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ISBN
9780062094902
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Features
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Language
English
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Genres
Fiction / General
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Content Protection
This content is DRM protected.
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Eligible for Family Library

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In this brilliant look at the rise of political Islam, the distinguished political scientist and anthropologist Mahmood Mamdani brings his expertise and insight to bear on a question many Americans have been asking since 9/11: how did this happen?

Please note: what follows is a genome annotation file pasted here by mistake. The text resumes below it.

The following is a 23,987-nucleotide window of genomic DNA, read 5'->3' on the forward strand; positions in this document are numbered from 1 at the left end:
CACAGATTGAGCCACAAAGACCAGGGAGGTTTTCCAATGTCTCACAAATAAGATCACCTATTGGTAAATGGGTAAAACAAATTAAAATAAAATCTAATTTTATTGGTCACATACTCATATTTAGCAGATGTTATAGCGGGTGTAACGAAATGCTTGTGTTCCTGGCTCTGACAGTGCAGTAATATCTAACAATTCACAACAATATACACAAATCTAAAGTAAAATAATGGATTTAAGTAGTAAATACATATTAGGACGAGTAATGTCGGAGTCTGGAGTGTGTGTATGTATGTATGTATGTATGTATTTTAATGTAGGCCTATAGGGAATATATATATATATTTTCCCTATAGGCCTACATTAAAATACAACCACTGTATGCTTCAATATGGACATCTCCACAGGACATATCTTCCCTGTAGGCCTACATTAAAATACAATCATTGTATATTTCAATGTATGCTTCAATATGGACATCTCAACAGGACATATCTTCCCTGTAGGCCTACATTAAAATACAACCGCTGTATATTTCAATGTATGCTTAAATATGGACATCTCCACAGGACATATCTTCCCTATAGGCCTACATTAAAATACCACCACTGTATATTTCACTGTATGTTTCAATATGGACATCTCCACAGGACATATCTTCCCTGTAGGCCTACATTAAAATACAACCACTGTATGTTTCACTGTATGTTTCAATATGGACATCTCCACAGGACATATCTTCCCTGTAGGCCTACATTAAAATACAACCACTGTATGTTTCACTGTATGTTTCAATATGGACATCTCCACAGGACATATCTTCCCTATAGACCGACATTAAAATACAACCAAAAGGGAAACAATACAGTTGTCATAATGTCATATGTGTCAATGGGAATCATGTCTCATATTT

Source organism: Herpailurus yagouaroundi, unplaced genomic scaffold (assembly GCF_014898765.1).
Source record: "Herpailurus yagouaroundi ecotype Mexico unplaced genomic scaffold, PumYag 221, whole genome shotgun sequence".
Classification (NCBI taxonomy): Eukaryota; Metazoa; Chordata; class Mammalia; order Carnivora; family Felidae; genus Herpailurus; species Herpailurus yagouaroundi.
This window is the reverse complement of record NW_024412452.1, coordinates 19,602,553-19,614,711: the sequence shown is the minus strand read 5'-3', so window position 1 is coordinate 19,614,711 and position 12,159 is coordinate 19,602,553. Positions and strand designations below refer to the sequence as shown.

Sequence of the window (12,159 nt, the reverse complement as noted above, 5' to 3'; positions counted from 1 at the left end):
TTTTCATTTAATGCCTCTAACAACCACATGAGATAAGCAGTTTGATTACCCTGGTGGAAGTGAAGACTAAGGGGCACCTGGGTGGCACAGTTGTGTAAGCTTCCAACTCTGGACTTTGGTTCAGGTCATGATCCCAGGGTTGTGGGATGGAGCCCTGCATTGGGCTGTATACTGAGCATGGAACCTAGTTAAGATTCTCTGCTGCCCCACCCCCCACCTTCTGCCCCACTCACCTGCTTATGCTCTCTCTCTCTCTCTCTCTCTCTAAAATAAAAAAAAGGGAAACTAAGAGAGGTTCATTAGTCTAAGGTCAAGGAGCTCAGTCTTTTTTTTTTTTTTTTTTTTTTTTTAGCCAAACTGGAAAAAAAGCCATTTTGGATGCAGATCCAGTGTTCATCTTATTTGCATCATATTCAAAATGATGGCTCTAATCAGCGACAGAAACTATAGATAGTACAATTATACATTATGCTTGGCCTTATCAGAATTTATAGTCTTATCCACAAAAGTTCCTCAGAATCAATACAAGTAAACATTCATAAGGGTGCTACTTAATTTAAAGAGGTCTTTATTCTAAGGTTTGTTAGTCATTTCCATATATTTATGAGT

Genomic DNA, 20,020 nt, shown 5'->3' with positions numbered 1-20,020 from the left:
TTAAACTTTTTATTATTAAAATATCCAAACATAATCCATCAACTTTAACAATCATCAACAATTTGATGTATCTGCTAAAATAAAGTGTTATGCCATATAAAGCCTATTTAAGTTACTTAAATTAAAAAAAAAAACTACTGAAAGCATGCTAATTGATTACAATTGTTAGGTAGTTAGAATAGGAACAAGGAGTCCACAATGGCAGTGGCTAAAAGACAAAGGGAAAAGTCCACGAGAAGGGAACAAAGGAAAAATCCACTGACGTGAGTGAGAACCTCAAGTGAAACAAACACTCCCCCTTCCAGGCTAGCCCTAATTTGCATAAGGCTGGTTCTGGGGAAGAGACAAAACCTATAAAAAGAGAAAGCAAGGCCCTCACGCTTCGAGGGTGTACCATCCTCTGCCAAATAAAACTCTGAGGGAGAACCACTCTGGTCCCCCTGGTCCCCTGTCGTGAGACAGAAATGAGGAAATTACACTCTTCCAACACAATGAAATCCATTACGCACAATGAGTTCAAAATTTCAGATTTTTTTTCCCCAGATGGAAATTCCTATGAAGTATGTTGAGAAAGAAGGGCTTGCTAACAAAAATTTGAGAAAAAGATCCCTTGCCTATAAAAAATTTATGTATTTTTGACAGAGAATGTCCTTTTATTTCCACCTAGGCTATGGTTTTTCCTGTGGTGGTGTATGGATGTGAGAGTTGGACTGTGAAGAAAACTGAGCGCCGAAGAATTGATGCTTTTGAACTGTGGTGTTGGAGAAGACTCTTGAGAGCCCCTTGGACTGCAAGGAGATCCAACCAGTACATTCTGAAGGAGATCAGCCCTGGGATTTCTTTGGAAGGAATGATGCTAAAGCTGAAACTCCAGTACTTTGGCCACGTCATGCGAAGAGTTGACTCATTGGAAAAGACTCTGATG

Mamdani dispels the idea of “good” (secular, westernized) and “bad” (premodern, fanatical) Muslims, pointing out that these judgments refer to political rather than cultural or religious identities. The presumption that there are “good” Muslims readily available to be split off from “bad” Muslims masks a failure to make a political analysis of our times. This book argues that political Islam emerged as the result of a modern encounter with Western power, and that the terrorist movement at the center of Islamist politics is an even more recent phenomenon, one that followed America’s embrace of proxy war after its defeat in Vietnam. Mamdani writes with great insight about the Reagan years, showing America’s embrace of the highly ideological politics of “good” against “evil.” Identifying militant nationalist governments as Soviet proxies in countries such as Nicaragua and Afghanistan, the Reagan administration readily backed terrorist movements, hailing them as the “moral equivalents” of America’s Founding Fathers. The era of proxy wars has come to an end with the invasion of Iraq. And there, as in Vietnam, America will need to recognize that it is not fighting terrorism but nationalism, a battle that cannot be won by occupation.